As you can see from the image above the finish is very, very smooth. While the giant was drying I turned my attention to the Arachnarok:

Firstly a bit of a show off shot, I have magnetised my Arachnarok! This is for two reasons, the first is so that I can use the spider without it's howdah as a summoned beastie or scenario objective (or heck just to make roleplay characters wee themselves). The second is for transport, the thickest foam KR Multicase make is 110mm, the Arachnarok's body alone stands 100mm tall. So the detachable howdah makes transport in a conventional case possible.

Yup, when your spider is bigger than your mug you have problems, this photo illustrates one of the joins that needs filling around the head...

The other is around the abdomen of the spider, both are clearly visible when the spider is finished and as such need filling. Once upon a time we would have had to try to push solid filler into the joins and muck about with it, now, we do this:

With the water soluble properties of the LGS you can slap it on with abandon and then wash it away from the detail like you would with too thick an application of paint. It was while I was thinking of this and waiting for the LGS to dry (it is very fast by the way) that the thought struck me that it might be usable as 3D paint allowing raised markings to be painted on:

Hmmm, sort of, not really. The row of rivits worked better, perhaps applied with a toothpick for consistent size of rivit. Short answer is, not really, let it do what it was designed for.

After the first drying period I was a little dissapointed to see that big 'ol ugly groove still there, the LGS shrinks a little as it dries.

Likewise the arm seams were not yet perfect. Initially I grumbled to myself but then remembered that the whole process for both models had taken about 10 minutes so far. Seriously, I wouldn't have green stuff ready to work in that time.

Simarily the first coat on the Arachnarok hadn't totally filled the lines but I had used a very thin mix to preserve the detail, which, as you can see has worked nicely. I decided to give them both another coat and see what gives.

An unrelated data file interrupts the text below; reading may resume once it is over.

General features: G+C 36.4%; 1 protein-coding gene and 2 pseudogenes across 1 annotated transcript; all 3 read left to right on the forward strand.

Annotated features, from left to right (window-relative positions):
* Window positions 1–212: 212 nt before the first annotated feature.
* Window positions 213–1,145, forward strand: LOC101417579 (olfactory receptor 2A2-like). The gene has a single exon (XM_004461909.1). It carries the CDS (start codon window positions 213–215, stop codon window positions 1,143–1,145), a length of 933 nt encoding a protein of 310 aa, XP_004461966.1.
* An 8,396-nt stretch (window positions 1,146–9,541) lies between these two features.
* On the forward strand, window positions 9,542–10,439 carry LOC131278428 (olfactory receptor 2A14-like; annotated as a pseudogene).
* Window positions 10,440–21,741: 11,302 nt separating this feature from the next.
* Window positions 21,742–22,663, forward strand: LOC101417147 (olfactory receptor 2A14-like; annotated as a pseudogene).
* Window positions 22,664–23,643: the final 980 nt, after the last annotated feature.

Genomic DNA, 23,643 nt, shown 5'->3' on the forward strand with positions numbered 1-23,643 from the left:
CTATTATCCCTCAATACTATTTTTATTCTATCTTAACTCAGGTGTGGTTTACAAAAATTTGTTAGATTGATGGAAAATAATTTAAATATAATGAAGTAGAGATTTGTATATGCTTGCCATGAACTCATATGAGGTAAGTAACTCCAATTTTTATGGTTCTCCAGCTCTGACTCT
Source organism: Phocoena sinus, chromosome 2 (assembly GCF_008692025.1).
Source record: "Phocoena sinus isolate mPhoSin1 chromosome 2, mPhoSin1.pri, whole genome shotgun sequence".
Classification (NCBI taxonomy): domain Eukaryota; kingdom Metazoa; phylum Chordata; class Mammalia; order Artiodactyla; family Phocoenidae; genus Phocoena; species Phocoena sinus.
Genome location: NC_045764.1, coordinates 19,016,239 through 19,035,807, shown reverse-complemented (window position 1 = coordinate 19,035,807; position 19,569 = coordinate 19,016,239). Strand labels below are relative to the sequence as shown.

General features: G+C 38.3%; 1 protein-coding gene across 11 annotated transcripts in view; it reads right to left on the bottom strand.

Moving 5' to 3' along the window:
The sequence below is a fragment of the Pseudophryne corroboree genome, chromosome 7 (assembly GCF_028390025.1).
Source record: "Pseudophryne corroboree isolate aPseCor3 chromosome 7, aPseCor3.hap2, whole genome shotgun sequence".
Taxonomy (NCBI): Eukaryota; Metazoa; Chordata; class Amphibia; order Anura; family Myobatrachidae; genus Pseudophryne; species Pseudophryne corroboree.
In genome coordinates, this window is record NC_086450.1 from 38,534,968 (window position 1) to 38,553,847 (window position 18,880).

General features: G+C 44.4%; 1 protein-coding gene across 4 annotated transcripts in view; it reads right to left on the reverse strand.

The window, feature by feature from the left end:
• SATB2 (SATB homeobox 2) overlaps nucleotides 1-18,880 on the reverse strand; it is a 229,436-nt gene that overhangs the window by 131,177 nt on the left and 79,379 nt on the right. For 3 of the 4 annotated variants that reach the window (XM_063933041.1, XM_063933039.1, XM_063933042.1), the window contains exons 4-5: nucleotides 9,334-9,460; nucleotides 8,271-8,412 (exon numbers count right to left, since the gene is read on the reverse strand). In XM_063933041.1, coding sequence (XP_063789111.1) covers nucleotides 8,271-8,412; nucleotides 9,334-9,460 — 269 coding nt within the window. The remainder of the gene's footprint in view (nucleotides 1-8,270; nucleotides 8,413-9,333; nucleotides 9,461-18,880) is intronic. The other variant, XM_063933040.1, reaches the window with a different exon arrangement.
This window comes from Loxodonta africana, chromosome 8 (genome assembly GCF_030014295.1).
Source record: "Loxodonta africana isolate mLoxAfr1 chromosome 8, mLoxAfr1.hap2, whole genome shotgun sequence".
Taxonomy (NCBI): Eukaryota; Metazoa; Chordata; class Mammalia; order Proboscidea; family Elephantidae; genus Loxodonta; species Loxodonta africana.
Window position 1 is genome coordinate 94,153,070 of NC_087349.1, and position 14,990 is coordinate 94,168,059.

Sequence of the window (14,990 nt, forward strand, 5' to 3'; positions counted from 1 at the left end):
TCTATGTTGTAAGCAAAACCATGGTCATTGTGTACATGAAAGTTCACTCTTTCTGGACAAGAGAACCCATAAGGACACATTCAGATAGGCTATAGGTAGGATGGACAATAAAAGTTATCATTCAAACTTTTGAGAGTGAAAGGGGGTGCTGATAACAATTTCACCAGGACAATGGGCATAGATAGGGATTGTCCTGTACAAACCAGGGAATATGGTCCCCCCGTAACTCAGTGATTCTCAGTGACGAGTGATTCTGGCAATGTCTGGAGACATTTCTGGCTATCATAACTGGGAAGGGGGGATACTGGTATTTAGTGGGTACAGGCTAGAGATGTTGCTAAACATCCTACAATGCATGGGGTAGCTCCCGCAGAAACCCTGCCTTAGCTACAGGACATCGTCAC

And WOW did the second coat work, the first one just lays the scaffolding that you build on to get the second coat smooth.

Seriously guys, to get putty this smooth would take me a half hour or so and would waste a bunch of Green Stuff as we always mix too much.

As you can see, the Arachnarok came up nicely as well. It seems that the old maxim of a couple of thin coats works better than one thick one holds true for LGS.

So, to sum up. This stuff is witchcraft, it is awesome. It only does one thing but it does it very, VERY well. Put it this way, I will never again be using a two-part putty to fill gaps, it takes longer, is more difficult to smooth and requires tools. This is ready mixed, quick and needs a brush. You will still need epoxy putties, this will not provide an adhesive bridge between difficult parts, you can't sculpt with it as you can with Squadron Green. Just don't try, for the price of a pot of paint this product will do EXACTLY what it sets out to do. Try it, you will not be dissapointed, best £2.30 you'll spend this year.

TTFN folks and remember, 100 followers equals a prize!

Wednesday, 5 October 2011

100 Posts! Warmachine Trenchers

Whoa! All of a sudden there are a century of posts on Pirate Viking Painting, thanks to all of you for sticking with me and I am looking forward to the next hundred. As a linked thing we currently have 90 followers, in honour of our 100th post I am announcing that there will be a prize draw for followers when we hit our 100th follower. So if you haven't already done so follow the blog to be in with a chance of winning. The prize will be a your choice of character model (from your collection I'm afraid, can't afford to buy you a model!) painted for free by me and posted to wherever you are!

So what is the subject of our centenial post? Warmachine Trenchers:

The Trenchers one of two "massed" (as massed as Warmachine gets) infantry units planned for my Cygnar army, the other is Long Gunners. I wanted these guys to fit in with the colour scheme for Captain Caine:

Which I characterise as Steampunk Great War. The colour scheme is based around Vallejo English Uniform, with khaki straps and brown leather. A tip for anyone making these models is that the join between the backpack and body is terrible, a tiny contact area and an ill fitting sculpt. The solution is to use green stuff as a pad to improve the fit. The adhesive properties of the green stuff allow the backpack to stick and the flexible putty forms a perfect join.

As an experiment to celebrate the 100th post I decided to try something new, a step by step animation of how I painted these figures:

Click on the image to load the gif file, it is a fairly large one but give it time, best plan is to right click and "save target as" then open the file. The only view you can't see is the back so I've included a pic of the cool backpack and leather trenchcoat:

Something I am very happy about is the way the bases are looking en masse. Makes the extra work worthwhile, something I would not do to a mass army system but for a skirmish system like Warmachine it is perfect. When the bases are all together they do look just like a forest floor, just how I wanted it.

That's all for today folks, here's to post 101 and the future. Remember, when we hit 100 followers someone will win something cool looking!